I think this sort of atom by atom manufacturing will be used only on the highest precision stuff for a long time. 

 

HOWEVER eventually we might​ get to the kind of "swarms of nanobots building things by moving atoms and molecules around" technology, where printing a T-shirt from your replicator is the easiest option, simply because everyone already has a replicator and the alternative is building a big factory to make nothing but t-shirts which would be silly because we'd be better served by building another big replicator that makes smaller replicators.  



#4
Casey

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This is a conveniently open-ended thread since there's not many recent topics I can dump some Virtual Reality thoughts in (except for In the News and Current Events, but that's more an archive for news than an area for discussion). I think that we're getting close to the beginning of a VR spring, with my guess for that being around 2021. 

 

You could say that we've technically been at the beginning of the first real VR spring since 2014 or 2015 with the release of Google Cardboard and the Gear VR, but things don't really feel very spring-like with so much negative hype surrounding VR throughout the 2010s. Constant buzz about how VR is underperforming and not growing at the rate that some predicted, techno-skeptics saying that it's a failed industry, plenty of articles to go around where the focus is "Why hasn't VR taken off?" Feels less like a VR spring and more like a VR Mini-Dark Ages (with the true 'Dark Ages' for VR being the almost 20 year VR winter that lasted from the last earnest attempts at consumer VR during the mid-90s, up through Palmer breathing life back into the industry in 2012 with the Rift Kickstarter).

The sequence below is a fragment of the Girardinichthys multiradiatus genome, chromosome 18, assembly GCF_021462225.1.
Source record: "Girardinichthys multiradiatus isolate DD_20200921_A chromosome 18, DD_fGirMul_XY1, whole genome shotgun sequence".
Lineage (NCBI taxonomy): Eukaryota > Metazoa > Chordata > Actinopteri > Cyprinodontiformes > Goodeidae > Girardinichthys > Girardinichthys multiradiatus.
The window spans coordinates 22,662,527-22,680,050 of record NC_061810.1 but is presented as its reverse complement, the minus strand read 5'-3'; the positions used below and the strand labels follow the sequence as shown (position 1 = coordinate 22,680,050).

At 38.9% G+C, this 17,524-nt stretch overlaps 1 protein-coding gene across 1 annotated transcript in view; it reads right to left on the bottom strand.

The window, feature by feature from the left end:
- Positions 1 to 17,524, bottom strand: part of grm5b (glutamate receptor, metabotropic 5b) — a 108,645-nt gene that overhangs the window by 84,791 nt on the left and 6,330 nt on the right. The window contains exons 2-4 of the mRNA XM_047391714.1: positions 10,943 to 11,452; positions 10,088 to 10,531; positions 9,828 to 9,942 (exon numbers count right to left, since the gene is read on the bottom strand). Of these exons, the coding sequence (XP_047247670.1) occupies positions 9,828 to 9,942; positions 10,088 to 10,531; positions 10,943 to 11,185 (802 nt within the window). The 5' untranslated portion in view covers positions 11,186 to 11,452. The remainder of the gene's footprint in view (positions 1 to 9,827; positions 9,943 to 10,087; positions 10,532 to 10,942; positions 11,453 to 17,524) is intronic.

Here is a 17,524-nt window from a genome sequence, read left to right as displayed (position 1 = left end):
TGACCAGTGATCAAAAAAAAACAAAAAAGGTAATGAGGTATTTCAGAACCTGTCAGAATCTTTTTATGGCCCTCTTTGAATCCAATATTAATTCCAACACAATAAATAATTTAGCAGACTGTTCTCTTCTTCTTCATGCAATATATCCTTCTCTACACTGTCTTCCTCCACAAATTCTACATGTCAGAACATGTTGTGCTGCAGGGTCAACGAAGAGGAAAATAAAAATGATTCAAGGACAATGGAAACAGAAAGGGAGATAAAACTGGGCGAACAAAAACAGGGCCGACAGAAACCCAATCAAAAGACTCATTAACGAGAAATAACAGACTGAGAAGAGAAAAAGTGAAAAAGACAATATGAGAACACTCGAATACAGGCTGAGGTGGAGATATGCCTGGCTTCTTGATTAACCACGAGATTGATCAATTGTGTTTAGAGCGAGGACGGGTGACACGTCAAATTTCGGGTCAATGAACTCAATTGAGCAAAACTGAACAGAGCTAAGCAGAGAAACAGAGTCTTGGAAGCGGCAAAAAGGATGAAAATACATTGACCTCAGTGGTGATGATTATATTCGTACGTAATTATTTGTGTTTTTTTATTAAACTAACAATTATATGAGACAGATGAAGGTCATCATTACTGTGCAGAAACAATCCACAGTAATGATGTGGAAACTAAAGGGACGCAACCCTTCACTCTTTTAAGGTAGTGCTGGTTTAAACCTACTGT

Granted, 2018 definitely isn't as dark as things were two or three years ago. The industry has grown, there's more positive stories mixed in with the doom and gloom 'the sky is falling' articles, quite a few people who wrote VR off in 2015/2016 are starting to get into it now, and those who've been paying attention for the past few years have much more solid footing for believing that VR has a good future than they would have a few years ago. Negative hype surrounding VR is still a very large part of the overall mood, but things definitely aren't as worrisome or scary as they were in 2015 or 2016, when there was much more of a witch hunt against VR for not being an immediate success right off the bat.